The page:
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King of England. Son of Henry V and Catherine of Valois, he became king in 1422. He was crowned twice: as king of England in 1429 and as king of France in 1431. In 1445 he married Margaret of Anjou, a woman of forceful character. Henry was an extremely devout and kindly person. He was generous to the poor and abhorred cruelty and immorality. He prayed and meditated frequently and exhorted his barons to do likewise. His interest in education led to his two foundations: at Eton College (1440) and King’s College, Cambridge (1441). Yet he was not without personal courage. In 1450, during Jack Cade’s rebellion, he rode openly through the streets and refused to fight against his subjects. Unfortunately his character and temperament and bouts of mental disorder made him ill-suited for the task of ruling a politically turbulent country.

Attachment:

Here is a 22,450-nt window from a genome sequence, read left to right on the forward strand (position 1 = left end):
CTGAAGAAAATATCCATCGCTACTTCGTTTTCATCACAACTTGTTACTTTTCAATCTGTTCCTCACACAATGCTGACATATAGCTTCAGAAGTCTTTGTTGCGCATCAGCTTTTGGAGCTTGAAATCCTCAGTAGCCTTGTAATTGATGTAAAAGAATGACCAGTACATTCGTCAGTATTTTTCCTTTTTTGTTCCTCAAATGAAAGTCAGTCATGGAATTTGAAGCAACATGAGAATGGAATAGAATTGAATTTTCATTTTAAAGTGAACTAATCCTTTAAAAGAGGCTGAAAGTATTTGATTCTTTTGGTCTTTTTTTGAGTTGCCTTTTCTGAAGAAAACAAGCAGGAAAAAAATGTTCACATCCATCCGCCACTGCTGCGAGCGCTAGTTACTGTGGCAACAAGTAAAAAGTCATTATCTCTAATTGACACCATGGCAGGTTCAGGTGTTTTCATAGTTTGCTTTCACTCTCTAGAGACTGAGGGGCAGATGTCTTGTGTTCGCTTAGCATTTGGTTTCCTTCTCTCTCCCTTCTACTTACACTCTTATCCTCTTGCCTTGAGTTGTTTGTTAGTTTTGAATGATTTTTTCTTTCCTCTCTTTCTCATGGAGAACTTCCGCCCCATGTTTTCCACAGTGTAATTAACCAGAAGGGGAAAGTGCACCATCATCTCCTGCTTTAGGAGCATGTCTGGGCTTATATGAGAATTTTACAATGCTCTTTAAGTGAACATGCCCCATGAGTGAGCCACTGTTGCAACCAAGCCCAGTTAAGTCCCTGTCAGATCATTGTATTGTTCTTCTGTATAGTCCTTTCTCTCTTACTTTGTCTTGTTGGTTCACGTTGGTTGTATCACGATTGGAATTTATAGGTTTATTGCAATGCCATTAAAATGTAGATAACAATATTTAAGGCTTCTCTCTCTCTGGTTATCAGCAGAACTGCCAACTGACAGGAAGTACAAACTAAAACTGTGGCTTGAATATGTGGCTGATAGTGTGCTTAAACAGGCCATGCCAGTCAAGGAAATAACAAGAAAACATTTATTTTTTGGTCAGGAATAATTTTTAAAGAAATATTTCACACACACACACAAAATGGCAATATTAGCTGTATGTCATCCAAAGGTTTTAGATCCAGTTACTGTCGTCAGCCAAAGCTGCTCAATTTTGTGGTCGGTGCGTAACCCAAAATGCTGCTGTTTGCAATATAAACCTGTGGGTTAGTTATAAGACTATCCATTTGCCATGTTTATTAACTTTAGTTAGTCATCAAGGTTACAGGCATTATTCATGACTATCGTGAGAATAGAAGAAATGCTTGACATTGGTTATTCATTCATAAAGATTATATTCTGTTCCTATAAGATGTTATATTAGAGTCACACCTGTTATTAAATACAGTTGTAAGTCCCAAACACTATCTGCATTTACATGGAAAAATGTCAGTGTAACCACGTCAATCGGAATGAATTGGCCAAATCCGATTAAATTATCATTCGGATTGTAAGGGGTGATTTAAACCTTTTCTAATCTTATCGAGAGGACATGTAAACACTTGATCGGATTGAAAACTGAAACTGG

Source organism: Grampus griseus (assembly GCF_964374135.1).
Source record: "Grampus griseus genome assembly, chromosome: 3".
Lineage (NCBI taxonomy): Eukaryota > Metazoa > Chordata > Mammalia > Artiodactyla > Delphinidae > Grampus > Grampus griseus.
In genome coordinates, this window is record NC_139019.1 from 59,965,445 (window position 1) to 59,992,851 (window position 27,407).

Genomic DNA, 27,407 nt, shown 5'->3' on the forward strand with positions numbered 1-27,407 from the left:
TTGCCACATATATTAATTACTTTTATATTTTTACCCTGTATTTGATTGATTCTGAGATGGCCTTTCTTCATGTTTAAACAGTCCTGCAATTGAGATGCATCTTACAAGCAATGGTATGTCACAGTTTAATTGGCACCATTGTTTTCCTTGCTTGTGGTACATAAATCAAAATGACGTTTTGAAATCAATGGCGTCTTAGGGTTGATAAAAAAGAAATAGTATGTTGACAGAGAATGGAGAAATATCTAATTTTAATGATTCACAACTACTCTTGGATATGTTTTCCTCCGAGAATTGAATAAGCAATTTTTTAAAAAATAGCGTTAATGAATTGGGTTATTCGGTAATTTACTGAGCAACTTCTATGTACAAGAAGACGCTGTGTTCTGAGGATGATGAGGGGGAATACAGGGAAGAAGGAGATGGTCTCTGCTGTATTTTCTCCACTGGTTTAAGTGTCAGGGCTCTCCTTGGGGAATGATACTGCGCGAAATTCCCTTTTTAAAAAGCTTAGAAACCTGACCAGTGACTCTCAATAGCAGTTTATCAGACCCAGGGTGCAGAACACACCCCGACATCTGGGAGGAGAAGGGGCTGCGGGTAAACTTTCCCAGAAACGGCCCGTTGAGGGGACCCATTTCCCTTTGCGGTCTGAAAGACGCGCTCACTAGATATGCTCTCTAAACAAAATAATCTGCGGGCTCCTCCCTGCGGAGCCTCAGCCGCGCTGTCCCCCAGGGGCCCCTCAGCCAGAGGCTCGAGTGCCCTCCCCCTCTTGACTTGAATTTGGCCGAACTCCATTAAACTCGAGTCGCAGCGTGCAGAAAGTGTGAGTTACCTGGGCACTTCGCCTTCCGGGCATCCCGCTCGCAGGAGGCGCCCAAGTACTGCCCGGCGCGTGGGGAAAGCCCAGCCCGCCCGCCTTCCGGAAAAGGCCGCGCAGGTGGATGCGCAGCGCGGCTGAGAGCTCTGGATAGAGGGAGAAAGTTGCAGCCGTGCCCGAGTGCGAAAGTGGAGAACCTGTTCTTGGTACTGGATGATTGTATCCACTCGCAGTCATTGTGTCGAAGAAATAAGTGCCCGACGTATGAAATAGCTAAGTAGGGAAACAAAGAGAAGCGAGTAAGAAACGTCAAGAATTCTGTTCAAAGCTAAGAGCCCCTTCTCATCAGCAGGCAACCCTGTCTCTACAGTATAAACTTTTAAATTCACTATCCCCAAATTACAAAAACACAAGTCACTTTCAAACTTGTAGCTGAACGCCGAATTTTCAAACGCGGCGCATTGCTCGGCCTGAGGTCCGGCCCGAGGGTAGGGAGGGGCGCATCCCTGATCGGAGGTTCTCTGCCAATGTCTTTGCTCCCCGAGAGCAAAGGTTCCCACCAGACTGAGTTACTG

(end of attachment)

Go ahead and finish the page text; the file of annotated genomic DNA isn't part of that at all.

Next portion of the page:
When civil war came, Richard Duke of York by 1460 had imprisoned Henry and forced him to recognize Richard (rather than his own son Prince Edward) as his heir, but Richard died that same year, and Edward of York seized the throne while Henry went into exile. Captured in 1465, Henry was held in the Tower until 1470 when, although now completely mad, he was nominally reinstated, only to be sent back to the Tower on Edward’s triumphant return to power in May 1471. Henry died probably that same month, reportedly murdered. Pilgrims soon started to visit his tomb in Chertsey, Surrey, and continued to do so after its removal to St. George’s Chapel, Windsor. Miracles were reported, and Henry’s fellow Lancastrian king, Henry VII, tried unsuccessfully to obtain his canonization.L. Feehan